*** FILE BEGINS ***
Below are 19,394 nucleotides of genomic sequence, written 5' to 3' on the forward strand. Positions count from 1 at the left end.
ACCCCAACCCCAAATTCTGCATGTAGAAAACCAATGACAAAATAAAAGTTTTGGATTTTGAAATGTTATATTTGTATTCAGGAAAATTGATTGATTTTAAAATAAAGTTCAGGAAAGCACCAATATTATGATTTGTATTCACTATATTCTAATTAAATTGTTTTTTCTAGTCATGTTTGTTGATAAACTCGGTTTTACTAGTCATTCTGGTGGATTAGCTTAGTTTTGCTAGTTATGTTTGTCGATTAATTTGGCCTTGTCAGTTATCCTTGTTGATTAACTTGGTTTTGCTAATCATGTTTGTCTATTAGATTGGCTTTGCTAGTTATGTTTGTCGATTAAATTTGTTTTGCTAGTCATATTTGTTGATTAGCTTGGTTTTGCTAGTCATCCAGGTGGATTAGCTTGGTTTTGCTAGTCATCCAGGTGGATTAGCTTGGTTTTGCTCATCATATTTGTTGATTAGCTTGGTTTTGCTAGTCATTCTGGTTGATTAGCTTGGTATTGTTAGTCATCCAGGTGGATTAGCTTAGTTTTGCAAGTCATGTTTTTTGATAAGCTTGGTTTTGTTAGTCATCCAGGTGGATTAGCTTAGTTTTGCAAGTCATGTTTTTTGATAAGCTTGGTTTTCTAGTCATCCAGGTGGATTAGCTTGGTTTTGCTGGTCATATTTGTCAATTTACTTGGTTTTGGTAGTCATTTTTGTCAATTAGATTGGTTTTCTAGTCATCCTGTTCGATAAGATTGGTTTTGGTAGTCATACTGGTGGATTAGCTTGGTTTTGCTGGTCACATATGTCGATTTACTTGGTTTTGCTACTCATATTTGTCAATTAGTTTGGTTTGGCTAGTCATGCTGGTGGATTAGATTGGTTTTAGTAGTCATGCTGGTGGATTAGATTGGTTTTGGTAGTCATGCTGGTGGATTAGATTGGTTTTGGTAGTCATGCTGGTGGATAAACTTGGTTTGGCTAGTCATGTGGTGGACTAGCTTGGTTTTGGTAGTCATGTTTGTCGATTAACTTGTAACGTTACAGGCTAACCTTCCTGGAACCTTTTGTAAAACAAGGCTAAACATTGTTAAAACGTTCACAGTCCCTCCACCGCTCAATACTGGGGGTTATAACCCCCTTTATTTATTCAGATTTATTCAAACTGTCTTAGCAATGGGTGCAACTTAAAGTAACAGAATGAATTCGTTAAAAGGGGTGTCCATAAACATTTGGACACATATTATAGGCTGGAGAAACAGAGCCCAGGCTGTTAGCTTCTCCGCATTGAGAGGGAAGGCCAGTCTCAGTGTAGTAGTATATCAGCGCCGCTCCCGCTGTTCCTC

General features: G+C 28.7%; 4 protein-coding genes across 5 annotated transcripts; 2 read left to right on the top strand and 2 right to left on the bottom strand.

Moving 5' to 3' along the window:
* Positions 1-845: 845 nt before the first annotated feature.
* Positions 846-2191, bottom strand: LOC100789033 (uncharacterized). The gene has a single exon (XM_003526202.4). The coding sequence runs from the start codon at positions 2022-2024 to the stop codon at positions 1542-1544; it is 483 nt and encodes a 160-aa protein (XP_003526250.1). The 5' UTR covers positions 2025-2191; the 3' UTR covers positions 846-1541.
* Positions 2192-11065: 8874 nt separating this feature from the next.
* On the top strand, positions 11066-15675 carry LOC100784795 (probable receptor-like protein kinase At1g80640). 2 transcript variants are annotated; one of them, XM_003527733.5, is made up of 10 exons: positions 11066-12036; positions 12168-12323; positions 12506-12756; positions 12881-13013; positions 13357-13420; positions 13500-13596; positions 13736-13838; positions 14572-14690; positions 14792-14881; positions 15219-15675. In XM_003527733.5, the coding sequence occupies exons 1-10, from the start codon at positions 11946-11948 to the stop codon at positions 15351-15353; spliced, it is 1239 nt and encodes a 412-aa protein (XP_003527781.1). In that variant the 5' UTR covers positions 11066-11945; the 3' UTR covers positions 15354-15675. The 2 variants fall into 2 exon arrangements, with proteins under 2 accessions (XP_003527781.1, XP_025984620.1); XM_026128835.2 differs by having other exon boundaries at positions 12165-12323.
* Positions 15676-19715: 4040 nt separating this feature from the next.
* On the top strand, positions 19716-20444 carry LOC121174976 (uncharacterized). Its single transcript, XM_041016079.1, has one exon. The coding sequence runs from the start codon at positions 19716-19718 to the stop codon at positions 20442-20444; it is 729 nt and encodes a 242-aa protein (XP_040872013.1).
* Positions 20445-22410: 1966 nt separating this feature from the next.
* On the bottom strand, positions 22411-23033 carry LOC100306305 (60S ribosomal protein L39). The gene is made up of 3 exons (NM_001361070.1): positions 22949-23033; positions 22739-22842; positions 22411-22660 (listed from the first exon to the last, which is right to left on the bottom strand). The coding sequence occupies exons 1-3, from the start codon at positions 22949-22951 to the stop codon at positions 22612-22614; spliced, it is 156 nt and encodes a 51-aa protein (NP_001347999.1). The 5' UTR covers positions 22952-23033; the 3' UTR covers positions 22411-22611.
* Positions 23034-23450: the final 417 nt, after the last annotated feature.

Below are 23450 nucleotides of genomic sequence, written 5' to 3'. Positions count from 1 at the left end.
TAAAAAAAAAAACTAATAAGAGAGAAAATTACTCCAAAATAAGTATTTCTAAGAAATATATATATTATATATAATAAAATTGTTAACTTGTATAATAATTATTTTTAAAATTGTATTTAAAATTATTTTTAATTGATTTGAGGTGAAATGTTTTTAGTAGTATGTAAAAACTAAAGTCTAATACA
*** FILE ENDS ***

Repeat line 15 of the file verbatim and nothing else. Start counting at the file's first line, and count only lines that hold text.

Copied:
TAAAAAAAAAAACTAATAAGAGAGAAAATTACTCCAAAATAAGTATTTCTAAGAAATATATATATTATATATAATAAAATTGTTAACTTGTATAATAATTATTTTTAAAATTGTATTTAAAATTATTTTTAATTGATTTGAGGTGAAATGTTTTTAGTAGTATGTAAAAACTAAAGTCTAATACA